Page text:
Signs of a Market Top?
As an on the line portfolio manager and strategist for Belpointe, one of my first jobs is to identify what’s not working and either fix or eliminate it. This is a take no prisoners business. Most professionals have learned the hard lesson that letting bad investments linger in a portfolio is a quick ticket to the unemployment line.
As I scanned markets and reviewed a position report one startling fact seemed to leap off the screens EVERYTHING IS WORKING. I don’t mean things are starting to click. Stocks, bonds, sectors, commodities even (GLD) the SPYDER Gold ETF is up this year.
I quickly put together a list of 10 broad based ETF’s focused on major asset classes to confirm what I was seeing.
The performance chart says it all. Year to date they are all up. U.S., International, Emerging Markets, Frontier Markets, Large Cap, Bonds, etc. are all up on the year. Even the hard hit (IWM) Russell 2000 ETF managed to crawl back above the flat line last week.
Asset Class Performance Table
Frontier markets have lead the way this year with iShares MSCI Frontier Fd (FM) up over 17%. As I mentioned earlier the iShares Russell 2000 (IWM) is at the bottom of the pack but never the less positive. Here in the U.S. Bonds lead the parade with iShares 20+ Year Bd (TLT) and iShares (TIP) well out in front. However, the S&P 500 (SPY) is closing the gap quickly and now up over 6% including dividends.
Of course not all individual securities have done well and we’ve made changes to both stock and bond portfolios but broadly speaking, the statement above is accurate.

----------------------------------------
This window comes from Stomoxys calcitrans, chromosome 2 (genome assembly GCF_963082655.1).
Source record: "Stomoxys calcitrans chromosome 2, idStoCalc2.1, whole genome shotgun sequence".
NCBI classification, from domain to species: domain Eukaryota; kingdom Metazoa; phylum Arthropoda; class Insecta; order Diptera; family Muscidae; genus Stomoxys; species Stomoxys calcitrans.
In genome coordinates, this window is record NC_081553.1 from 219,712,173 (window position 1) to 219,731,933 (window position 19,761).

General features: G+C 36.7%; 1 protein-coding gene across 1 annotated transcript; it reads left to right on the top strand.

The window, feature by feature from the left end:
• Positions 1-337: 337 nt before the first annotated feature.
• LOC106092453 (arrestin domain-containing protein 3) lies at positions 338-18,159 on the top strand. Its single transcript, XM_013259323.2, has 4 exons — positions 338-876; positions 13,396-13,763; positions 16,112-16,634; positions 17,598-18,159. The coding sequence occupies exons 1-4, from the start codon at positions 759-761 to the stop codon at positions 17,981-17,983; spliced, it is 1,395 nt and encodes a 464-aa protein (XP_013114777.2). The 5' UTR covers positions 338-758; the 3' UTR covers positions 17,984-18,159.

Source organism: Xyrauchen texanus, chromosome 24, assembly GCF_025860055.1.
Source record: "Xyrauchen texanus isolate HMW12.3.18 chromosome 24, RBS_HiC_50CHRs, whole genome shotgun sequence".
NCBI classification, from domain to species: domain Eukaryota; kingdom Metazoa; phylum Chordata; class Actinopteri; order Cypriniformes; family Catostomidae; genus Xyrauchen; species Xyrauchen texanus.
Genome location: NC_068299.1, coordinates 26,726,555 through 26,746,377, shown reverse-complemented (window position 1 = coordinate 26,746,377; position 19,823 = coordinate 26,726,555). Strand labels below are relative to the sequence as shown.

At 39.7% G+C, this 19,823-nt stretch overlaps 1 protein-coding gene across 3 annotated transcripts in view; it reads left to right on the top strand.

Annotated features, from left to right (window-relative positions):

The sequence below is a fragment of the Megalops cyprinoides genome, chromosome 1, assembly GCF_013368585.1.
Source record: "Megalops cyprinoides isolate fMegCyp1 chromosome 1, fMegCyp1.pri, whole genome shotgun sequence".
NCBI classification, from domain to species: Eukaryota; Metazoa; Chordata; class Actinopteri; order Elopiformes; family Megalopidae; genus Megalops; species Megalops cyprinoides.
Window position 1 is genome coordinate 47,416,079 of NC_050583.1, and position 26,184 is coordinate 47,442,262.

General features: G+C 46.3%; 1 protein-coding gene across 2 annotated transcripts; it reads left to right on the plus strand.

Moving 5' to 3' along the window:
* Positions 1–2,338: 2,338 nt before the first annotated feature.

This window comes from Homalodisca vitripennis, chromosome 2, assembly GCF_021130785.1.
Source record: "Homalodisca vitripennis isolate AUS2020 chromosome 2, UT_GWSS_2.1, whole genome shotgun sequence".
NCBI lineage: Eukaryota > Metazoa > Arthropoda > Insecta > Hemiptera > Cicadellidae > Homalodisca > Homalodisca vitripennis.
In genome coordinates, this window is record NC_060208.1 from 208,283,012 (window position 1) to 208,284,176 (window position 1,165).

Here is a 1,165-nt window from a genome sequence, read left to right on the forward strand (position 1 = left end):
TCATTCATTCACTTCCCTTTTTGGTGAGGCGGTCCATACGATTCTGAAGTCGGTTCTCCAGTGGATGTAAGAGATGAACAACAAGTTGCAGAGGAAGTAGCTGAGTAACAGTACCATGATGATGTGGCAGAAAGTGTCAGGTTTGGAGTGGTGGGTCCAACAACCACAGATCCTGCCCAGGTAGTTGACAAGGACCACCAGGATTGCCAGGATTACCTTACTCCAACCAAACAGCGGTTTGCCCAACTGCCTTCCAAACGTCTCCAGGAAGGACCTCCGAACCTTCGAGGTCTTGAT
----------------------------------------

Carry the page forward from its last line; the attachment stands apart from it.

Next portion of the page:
What could all this mean? Is it the sign of a top? Perhaps it is the final push higher just before the most predicted crash in a generation. I decided to investigate further.
The S&P 500
It’s a similar story here in the U.S. with all sectors in the S&P 500 in the green. Last year’s loser, Utilities lead the pack up over 13%. Despite a beleaguered consumer and retail struggling through one of its worst showings in recent memory, even the (XLY) SPDR Consumer Discretionary ETF went positive last week.
Sector Performance Table
Many who appear in the media frequently including yours truly at one time or another this year have stepped up to the microphone sounding words of caution. Some have taken it even further reaching for their Elaine Garzarelli moment.
Weak numbers, weather, military conflict have all conspired to keep investors on the sidelines watching markets push higher.
So what are the answers to the questions I asked earlier? The truth is, I don’t know. What I do know is that sitting on the sidelines waiting for a correction has been the wrong call for a very long time. Yes we haven’t had a serious correction since 2011 and of course eventually we’ll get one. But think about it. Is the conversation today really any different than it was with the S&P at 1500.